BOSTON, Mass. (WWLP) — The pain of losing a loved one to homicide can leave you devastated, but for some victim family members, the vicious cycle of anger and violence stops with them.
Families remembered their loved ones at the State House during the 12
th annual Survivors of Homicide Victims Awareness Month. There are nearly 200 homicides a year in Massachusetts and each victim is survived by family members who suffer the anguish of their loss.
“The impact of homicide survivors is one of the most critical and neglected public health issues facing our country today,” said Dr. Clementina Chery, whose 15-year-old son Louis D. Brown was gunned down in the crossfire of gang violence. Dr. Chery founded the Louis D. Brown Peace Institute in his memory.
Nevertheless, many family members of murder victims advocate for forgiveness and love, so that the violence in their communities is put to an end.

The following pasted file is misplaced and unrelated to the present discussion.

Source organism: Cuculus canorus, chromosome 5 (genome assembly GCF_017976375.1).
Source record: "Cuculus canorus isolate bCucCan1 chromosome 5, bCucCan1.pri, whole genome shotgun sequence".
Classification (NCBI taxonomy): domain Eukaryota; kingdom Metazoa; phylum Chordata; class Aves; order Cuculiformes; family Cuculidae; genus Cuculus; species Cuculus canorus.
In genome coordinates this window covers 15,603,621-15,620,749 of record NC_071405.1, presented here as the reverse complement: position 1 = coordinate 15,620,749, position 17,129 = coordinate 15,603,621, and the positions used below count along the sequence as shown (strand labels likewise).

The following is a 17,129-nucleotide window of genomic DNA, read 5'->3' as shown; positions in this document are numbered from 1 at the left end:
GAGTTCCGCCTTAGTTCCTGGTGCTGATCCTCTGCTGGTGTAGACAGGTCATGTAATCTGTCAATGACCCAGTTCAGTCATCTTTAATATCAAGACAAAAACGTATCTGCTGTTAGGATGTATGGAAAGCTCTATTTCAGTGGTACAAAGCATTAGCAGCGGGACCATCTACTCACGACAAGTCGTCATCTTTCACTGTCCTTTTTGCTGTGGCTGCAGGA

“It’s not easy to forgive, but it is necessary for the greater good, for the bigger picture because a hurt person will hurt a person that will hurt a person,” said Michael Jo Santos of New Bedford.
Through organizations like the Louis D. Brown Peace Institute, family members of homicide victims can receive mental health services, counseling and burial assistance.
Attorney General Martha Coakley said it’s important for survivors to tell lawmakers about their pain so family support services continue to be funded. Victims and survivors of violent crime are encouraged to contact the Attorney General’s office if they require compensation for things like medical expenses, lost financial support and crime scene cleanup.
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